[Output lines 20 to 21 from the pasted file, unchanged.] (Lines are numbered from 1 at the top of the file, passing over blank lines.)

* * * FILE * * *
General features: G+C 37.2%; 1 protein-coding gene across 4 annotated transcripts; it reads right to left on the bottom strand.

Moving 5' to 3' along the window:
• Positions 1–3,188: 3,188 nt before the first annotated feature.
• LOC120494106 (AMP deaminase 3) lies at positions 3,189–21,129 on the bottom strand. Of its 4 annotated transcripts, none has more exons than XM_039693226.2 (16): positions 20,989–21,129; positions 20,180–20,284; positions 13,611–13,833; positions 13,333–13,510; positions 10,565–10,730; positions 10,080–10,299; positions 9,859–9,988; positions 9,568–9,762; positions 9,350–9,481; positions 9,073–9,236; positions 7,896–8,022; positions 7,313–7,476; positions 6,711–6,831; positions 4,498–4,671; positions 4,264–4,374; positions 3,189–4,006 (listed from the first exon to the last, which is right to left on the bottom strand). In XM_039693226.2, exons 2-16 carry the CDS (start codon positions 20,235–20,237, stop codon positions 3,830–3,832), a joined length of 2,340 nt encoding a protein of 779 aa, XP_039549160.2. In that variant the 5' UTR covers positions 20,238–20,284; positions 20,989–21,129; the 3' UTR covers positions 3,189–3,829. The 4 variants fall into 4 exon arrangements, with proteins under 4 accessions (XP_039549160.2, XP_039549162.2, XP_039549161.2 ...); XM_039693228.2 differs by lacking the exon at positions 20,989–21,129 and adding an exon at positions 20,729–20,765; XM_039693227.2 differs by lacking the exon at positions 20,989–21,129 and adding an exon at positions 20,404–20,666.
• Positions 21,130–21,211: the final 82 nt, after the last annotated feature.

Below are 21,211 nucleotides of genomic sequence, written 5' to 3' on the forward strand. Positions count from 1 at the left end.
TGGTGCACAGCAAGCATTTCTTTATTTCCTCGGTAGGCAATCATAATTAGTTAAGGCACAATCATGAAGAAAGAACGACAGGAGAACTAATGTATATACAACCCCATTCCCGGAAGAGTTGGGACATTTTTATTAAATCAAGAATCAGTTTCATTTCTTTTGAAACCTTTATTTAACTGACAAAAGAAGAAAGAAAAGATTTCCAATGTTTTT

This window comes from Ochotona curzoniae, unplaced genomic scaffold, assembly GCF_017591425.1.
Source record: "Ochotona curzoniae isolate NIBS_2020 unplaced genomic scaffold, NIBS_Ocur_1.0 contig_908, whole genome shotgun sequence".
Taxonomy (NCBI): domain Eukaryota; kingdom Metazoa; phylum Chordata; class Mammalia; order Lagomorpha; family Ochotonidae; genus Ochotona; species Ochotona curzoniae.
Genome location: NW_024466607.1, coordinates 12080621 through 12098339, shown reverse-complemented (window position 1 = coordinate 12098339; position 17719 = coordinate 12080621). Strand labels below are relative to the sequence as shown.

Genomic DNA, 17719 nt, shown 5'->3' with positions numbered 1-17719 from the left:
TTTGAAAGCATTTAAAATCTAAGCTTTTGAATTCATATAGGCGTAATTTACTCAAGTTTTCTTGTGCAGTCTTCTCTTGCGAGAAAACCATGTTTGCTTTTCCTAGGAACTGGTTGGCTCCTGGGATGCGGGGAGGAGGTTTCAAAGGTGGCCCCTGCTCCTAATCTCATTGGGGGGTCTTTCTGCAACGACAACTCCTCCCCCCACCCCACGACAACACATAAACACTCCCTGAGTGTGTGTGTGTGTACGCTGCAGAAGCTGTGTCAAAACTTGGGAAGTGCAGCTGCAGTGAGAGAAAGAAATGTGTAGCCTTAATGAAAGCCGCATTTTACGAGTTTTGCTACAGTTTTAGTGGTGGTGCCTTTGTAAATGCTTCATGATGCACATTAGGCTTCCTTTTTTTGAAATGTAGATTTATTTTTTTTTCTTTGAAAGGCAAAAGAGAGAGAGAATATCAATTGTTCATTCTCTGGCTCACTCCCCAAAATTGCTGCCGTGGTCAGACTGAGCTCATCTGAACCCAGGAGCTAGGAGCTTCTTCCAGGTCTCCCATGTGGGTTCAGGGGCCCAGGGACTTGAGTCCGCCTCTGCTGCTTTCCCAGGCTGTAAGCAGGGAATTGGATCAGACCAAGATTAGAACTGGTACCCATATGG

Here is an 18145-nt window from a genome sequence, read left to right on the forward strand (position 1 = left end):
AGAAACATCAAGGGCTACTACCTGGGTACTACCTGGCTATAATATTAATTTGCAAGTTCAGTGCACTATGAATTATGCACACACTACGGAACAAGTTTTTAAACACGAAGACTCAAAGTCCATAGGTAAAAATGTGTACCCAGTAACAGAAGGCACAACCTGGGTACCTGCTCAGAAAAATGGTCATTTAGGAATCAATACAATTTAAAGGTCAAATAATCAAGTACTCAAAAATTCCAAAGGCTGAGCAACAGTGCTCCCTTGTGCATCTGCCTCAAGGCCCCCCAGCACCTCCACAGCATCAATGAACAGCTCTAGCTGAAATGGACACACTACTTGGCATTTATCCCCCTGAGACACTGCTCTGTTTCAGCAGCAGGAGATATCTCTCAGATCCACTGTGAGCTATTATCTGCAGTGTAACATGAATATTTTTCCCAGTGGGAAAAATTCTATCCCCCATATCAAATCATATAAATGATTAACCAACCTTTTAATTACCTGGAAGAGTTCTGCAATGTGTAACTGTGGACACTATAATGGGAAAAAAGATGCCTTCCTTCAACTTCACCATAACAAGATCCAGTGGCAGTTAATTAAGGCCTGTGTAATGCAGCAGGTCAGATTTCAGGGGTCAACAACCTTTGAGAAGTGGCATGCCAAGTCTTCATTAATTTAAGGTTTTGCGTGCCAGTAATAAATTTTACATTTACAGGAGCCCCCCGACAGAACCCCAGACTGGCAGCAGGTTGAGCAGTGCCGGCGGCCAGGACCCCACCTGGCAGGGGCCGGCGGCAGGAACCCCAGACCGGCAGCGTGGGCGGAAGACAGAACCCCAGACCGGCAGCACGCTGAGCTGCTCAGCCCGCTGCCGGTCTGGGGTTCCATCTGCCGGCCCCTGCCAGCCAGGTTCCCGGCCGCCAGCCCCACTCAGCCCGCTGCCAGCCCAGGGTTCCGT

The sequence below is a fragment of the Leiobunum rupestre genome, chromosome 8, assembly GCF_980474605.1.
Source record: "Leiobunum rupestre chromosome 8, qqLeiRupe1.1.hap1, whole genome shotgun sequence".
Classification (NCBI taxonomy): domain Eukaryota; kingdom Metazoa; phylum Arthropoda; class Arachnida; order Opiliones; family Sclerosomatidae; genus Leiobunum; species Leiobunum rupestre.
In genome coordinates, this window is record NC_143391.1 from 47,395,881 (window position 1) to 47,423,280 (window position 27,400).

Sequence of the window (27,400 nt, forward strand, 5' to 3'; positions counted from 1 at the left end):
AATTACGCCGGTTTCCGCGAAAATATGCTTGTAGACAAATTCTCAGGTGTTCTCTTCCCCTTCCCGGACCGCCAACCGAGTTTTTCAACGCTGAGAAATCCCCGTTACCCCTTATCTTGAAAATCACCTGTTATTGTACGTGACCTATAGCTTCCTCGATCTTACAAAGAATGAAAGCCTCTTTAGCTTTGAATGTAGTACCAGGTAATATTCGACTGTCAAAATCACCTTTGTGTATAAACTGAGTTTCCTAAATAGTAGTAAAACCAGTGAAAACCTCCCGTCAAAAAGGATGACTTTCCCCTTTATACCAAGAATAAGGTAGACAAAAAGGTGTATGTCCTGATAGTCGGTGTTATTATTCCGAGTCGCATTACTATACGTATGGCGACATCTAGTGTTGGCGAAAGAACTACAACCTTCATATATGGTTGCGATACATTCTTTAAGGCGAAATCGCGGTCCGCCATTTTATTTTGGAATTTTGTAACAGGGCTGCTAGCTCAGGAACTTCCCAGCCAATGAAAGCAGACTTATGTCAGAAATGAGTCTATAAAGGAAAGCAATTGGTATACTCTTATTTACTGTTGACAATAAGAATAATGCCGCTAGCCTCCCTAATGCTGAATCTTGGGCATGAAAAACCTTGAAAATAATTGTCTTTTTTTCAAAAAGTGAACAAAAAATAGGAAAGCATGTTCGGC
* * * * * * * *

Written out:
Sequence of the window (27,400 nt, forward strand, 5' to 3'; positions counted from 1 at the left end):
AATTACGCCGGTTTCCGCGAAAATATGCTTGTAGACAAATTCTCAGGTGTTCTCTTCCCCTTCCCGGACCGCCAACCGAGTTTTTCAACGCTGAGAAATCCCCGTTACCCCTTATCTTGAAAATCACCTGTTATTGTACGTGACCTATAGCTTCCTCGATCTTACAAAGAATGAAAGCCTCTTTAGCTTTGAATGTAGTACCAGGTAATATTCGACTGTCAAAATCACCTTTGTGTATAAACTGAGTTTCCTAAATAGTAGTAAAACCAGTGAAAACCTCCCGTCAAAAAGGATGACTTTCCCCTTTATACCAAGAATAAGGTAGACAAAAAGGTGTATGTCCTGATAGTCGGTGTTATTATTCCGAGTCGCATTACTATACGTATGGCGACATCTAGTGTTGGCGAAAGAACTACAACCTTCATATATGGTTGCGATACATTCTTTAAGGCGAAATCGCGGTCCGCCATTTTATTTTGGAATTTTGTAACAGGGCTGCTAGCTCAGGAACTTCCCAGCCAATGAAAGCAGACTTATGTCAGAAATGAGTCTATAAAGGAAAGCAATTGGTATACTCTTATTTACTGTTGACAATAAGAATAATGCCGCTAGCCTCCCTAATGCTGAATCTTGGGCATGAAAAACCTTGAAAATAATTGTCTTTTTTTCAAAAAGTGAACAAAAAATAGGAAAGCATGTTCGGC